Cradle TV launches, aiming to be media hub for entrepreneurs

  • To bridge the gap between startups and investors
  • Aims to reach 100,000 views by end-2016
Cradle TV launches, aiming to be media hub for entrepreneurs

EARLY stage grant provider Cradle Fund Sdn Bhd, an agency under Malaysia’s Ministry of Finance, has officially launched its own startup-focused online channel, Cradle TV.
Cradle TV was established to help bridge the gap between startups and investors, as well as to educate startups on the ecosystem, according to Cradle Fund chief financial officer Kamal Zainul.
“We are aiming to be the media hub for the latest entrepreneurial happenings in the region,” he told Digital News Asia (DNA) after the launch, which was held in conjunction with Cradle’s Open Day in Cyberjaya on May 24.
Kamal said the idea of Cradle TV came from his chief executive officer Nazrin Hassan, who when he visited Canada, noticed government grants and assistance for startups were publicised through television.
“So we want to bring the same concept to Malaysia by pulling resources from the ecosystem,” said Kamal.
“Members of the public are not aware of what is going within the ecosystem, especially in terms of funding,” he added.
Cradle TV brand head Shamsul Nashriq said Cradle hopes to educate the public on startup jargon and funding resources.
“Before this, Cradle [did not] have a resource centre for entrepreneurs to go to,” he said.
“There are many workshops and events targeted at up-and-coming entrepreneurs, but there wasn’t a platform that consolidated all the content and distributed it to entrepreneurs.
“So through Cradle TV, we want to produce content that can be engaging and informative, educational as well as inspiring to entrepreneurs,” added Shamsul, who is also the managing director of Motiofixo Sdn Bhd, a Malaysian creative agency.
Among others, Cradle TV will broadcast what he described as a “fun and wacky” business-related talk show titled Start It Up, hosted by Razif Hashim.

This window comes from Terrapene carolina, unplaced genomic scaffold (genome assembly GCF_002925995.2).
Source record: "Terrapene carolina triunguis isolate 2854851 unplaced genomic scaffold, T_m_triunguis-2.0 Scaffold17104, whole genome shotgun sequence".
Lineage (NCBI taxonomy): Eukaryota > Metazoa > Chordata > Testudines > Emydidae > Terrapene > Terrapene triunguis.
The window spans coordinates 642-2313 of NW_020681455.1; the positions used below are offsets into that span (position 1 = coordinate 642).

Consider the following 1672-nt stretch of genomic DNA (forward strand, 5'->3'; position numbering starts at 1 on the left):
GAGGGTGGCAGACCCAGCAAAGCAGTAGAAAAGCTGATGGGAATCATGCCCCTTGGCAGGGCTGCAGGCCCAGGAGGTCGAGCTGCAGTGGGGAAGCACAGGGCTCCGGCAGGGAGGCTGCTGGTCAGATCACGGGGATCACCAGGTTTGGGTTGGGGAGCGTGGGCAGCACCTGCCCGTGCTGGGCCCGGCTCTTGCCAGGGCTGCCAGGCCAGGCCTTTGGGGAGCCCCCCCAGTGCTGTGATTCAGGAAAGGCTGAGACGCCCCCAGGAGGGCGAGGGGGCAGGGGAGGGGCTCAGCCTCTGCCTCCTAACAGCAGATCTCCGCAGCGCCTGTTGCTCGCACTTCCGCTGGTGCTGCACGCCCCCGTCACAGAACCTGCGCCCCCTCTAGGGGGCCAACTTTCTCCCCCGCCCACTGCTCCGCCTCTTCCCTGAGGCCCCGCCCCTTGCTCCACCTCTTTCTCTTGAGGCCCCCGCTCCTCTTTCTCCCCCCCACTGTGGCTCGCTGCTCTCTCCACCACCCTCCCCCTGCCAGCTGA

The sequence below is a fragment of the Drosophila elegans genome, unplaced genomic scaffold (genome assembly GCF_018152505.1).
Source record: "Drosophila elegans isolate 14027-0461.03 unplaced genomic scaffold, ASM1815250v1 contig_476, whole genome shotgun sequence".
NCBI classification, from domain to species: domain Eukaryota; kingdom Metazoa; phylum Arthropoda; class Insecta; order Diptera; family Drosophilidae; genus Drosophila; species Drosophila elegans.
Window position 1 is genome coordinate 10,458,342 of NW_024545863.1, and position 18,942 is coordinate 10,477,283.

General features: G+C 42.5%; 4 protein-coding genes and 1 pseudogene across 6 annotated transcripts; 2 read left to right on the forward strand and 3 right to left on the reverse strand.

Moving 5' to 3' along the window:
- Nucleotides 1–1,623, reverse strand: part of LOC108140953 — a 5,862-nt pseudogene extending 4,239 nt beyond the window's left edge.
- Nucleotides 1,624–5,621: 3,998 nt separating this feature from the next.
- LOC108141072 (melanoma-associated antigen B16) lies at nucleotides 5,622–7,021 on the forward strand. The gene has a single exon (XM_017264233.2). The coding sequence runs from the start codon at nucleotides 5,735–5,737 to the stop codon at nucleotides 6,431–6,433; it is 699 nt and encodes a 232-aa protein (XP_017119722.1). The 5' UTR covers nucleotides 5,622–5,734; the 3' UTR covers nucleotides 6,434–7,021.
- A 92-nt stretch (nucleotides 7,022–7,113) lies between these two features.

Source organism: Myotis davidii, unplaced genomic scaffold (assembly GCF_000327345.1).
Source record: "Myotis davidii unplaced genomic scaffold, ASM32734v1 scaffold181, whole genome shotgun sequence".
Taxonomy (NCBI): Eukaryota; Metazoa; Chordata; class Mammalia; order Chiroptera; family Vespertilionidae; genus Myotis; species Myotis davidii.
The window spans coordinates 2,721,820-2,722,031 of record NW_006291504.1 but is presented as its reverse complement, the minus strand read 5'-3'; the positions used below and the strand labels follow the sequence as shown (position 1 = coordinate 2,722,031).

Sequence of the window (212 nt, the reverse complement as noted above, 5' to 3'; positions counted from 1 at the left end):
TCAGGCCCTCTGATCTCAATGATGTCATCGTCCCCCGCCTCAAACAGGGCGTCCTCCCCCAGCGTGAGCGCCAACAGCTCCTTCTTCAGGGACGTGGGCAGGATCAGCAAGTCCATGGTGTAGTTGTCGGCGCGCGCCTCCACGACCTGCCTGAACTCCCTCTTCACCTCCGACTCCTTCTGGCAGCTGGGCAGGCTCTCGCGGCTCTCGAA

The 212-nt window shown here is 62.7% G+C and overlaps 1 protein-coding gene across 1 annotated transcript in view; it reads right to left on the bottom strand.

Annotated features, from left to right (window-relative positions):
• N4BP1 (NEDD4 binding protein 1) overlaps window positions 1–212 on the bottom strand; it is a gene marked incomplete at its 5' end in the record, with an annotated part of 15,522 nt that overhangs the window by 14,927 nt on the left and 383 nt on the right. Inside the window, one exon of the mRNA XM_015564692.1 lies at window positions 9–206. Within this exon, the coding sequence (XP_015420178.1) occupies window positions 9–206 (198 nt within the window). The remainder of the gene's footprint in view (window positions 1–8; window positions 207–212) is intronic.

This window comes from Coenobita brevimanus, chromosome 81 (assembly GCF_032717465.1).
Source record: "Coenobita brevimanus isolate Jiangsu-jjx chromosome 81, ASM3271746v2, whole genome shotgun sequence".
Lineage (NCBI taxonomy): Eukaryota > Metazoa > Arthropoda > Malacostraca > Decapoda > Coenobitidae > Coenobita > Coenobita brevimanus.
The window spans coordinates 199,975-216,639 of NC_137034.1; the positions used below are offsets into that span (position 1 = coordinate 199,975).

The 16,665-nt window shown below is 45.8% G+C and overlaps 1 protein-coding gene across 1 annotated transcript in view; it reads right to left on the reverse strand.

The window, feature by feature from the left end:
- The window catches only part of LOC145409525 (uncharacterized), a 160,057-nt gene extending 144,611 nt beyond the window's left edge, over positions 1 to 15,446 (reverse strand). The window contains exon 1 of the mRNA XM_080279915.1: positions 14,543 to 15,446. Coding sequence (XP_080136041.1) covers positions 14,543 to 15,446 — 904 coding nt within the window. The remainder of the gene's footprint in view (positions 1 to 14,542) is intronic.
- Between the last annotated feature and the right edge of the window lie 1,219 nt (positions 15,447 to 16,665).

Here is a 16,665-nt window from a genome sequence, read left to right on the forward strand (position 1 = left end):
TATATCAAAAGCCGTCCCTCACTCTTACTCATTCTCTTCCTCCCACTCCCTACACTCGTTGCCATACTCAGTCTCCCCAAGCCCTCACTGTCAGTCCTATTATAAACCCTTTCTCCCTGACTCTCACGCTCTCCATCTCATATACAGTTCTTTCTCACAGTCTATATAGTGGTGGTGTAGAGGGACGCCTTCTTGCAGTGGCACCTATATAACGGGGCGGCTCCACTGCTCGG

There are 13 episodes of the first season, and each 30-min episode will be released on a weekly basis via Cradle TV.
Each episode is divided into three segments: The show will begin with a sketch to educate audience about startup jargon, followed by interviews with two entrepreneurs, and then end with a gameshow.
When asked if Cradle TV would tie up with mainstream broadcasters to air the show on television, Kamal said Cradle is in talks with video-on-demand startup iflix, Telekom Malaysia’s HyppTV, and Media Prima Group’s Media Prime Labs (MPLabs).
“We are in talks with them to explore the possibility to have Cradle TV’s IP (intellectual property) on their belt.
“That would be our start – to have a segment on their belt and as we generate more content, we may have our own full-fledged TV channel,” he said, adding that Cradle TV will come up with more shows and content in the near future.
Gaining traction already

Cradle TV launches, aiming to be media hub for entrepreneurs

Meanwhile, Shamsul said Cradle TV managed to attract 35,000 eyeballs when it covered the launch of Bahtera: Bumipreneurs of Tomorrow, a bumiputera-focused initiative under the Ministry of Finance.
“Based on this number, we see that there is a huge demand for a channel like Cradle TV,” he declared.
Shamsul said that he hopes Cradle TV would hit at least 100,000 eyeballs in 2016.
“In terms of quality, we want to be positioned as the media hub for entrepreneurs in the region when it comes to delivering edutainment info to our audience,” he added.
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